Merwine History, Family Crest & Coats of Arms
The name of Merwine is Celtic in origin, arising from the ancient Britons of Wales. The name's specific origins were derived from the Welsh personal name Mervin, which originally took the form Merlin. The magician Merlin plays an important role in Arthurian legend and is given the attributes of a Celtic druid. He figures prominently in early Welsh writings, and the first full-fledged treatment of him is given in the Libellus Merlini (Little Book of Merlin), a Latin tract written by Geoffrey of Monmouth c. 1135.
Early Origins of the Merwine family
The surname Merwine was first found in Wiltshire, where this distinguished Welsh family claim descent from Mervyn Vrych, (Merfyn Frych 'Merfyn the Freckled', Merfyn ap Gwriad 'Merfyn son of Gwriad', Merfyn Camwri 'Merfyn the Oppressor') an 11th century Lord of Anglesey, who settled in Wiltshire on the English Welsh border. He is thought to have died around 844 and was King of Gwynedd from around 825 to his death. He came from a long line of nobility.
Llywelyn ap Merfyn (died 942) was King of Powys, son of Merfyn ap Rhodri, and grandson of Rhodri the Great. His father, Merfyn ap Rhodri (died c.900) was also King of Powis (878-900.) Mystery surrounds his death. Some believe he died due to the incursion into Anglesey by the Viking Ingimundr. Others believe he lost his realm to an invasion by his brother Cadell, King of Ceredigion.
All trace back to Rhodri ap Merfyn (c. 820-878), later known as Rhodri the Great (Welsh: Rhodri Mawr), who succeeded his father, Merfyn Frych, as King of Gwynedd in 844. He is referred to "King of the Britons" by the Annals of Ulster and later as the "King of Wales."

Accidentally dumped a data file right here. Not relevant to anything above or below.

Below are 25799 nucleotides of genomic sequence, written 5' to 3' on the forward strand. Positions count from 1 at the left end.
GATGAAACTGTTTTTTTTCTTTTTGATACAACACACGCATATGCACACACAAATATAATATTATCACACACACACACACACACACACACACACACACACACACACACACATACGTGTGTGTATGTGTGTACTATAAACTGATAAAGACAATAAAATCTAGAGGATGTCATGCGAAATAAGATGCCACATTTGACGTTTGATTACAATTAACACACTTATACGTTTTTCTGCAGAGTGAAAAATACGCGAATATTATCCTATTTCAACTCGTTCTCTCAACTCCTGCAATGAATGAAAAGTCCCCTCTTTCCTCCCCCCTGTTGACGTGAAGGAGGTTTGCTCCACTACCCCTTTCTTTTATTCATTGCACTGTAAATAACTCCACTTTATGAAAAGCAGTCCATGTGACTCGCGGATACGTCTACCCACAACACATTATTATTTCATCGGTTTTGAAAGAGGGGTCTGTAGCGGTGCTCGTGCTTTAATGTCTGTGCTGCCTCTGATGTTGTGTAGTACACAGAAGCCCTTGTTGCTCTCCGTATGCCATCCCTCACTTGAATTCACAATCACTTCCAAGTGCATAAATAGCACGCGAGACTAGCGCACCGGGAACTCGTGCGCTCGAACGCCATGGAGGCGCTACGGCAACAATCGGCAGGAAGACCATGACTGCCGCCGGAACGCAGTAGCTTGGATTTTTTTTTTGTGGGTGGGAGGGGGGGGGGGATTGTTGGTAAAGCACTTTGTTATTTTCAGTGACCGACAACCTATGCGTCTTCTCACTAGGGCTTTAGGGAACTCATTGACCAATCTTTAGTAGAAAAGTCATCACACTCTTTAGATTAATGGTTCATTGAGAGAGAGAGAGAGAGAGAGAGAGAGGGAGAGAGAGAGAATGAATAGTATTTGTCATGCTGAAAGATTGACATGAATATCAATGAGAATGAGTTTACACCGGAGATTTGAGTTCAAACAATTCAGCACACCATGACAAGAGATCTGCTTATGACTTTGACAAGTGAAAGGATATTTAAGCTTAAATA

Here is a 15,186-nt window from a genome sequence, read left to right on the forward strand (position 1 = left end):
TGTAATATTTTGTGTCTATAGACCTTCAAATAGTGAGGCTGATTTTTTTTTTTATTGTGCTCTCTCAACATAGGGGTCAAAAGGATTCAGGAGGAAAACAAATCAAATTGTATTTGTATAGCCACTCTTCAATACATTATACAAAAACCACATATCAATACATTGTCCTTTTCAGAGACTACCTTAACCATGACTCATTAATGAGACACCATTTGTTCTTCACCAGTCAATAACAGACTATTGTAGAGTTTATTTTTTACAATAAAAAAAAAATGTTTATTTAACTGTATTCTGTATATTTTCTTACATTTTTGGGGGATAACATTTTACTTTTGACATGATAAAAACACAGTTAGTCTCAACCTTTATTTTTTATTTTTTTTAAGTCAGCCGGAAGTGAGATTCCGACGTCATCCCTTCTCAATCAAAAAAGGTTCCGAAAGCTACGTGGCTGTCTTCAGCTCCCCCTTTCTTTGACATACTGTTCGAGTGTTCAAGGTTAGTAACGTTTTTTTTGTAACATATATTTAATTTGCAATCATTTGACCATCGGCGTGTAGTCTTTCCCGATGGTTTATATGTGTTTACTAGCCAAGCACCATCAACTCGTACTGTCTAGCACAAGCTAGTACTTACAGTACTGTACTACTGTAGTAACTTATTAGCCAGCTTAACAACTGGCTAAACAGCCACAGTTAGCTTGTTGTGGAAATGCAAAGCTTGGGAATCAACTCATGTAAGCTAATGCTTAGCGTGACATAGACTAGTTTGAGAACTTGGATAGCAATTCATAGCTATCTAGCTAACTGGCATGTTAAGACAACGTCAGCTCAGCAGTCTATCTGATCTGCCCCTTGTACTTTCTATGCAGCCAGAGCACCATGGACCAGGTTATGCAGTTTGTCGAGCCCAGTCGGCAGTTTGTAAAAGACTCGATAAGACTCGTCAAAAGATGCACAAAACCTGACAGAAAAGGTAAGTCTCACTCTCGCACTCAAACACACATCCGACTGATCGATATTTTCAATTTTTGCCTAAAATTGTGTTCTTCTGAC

Early History of the Merwine family
This web page shows only a small excerpt of our Merwine research. Another 39 words (3 lines of text) covering the years 1799, 1603, 1675, 1661 and 1666 are included under the topic Early Merwine History in all our PDF Extended History products and printed products wherever possible.
Merwine Spelling Variations
Although there are not an extremely large number Welsh surnames, there are an inordinately large number of spelling variations of those surnames. This variety of spellings began almost immediately after the acceptance of surnames within Welsh society. As time progressed, these old Brythonic names were eventually were recorded in English. This process was problematic in that many of the highly inflected sounds of the native language of Wales could not be properly captured in English. Some families, however, did decide to modify their own names to indicate a branch loyalty within the family, a religious adherence, or even a patriotic affiliation. The name Merwine has seen various spelling variations: Mervyn, Mervin, Mervyng, Merwin and others.
Early Notables of the Merwine family (pre 1700)
Another 48 words (3 lines of text) are included under the topic Early Merwine Notables in all our PDF Extended History products and printed products wherever possible.
Migration of the Merwine family to Ireland
Some of the Merwine family moved to Ireland, but this topic is not covered in this excerpt. More information about their life in Ireland is included in all our PDF Extended History products and printed products wherever possible.
Migration of the Merwine family
In the late 19th and early 20th centuries, many people from Wales joined the general migration to North America in search of land, work, and freedom. These immigrants greatly contributed to the rapid development of the new nations of Canada and the United States. They also added a rich and lasting cultural heritage to their newly adopted societies. Investigation of immigration and passenger lists has revealed a number of people bearing the name Merwine: Andrew Mervine, whose Oath of Allegiance was recorded in Pennsylvania in 1779; Ferdinand Mervyn, who settled in Philadelphia in 1808; and Alexander Mervin, who was recorded as a British Alien in the United States during the War of 1812..
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The Merwine Motto +
The motto was originally a war cry or slogan. Mottoes first began to be shown with arms in the 14th and 15th centuries, but were not in general use until the 17th century. Thus the oldest coats of arms generally do not include a motto. Mottoes seldom form part of the grant of arms: Under most heraldic authorities, a motto is an optional component of the coat of arms, and can be added to or changed at will; many families have chosen not to display a motto.
Motto: De Dieu tout
Motto Translation: From God everything.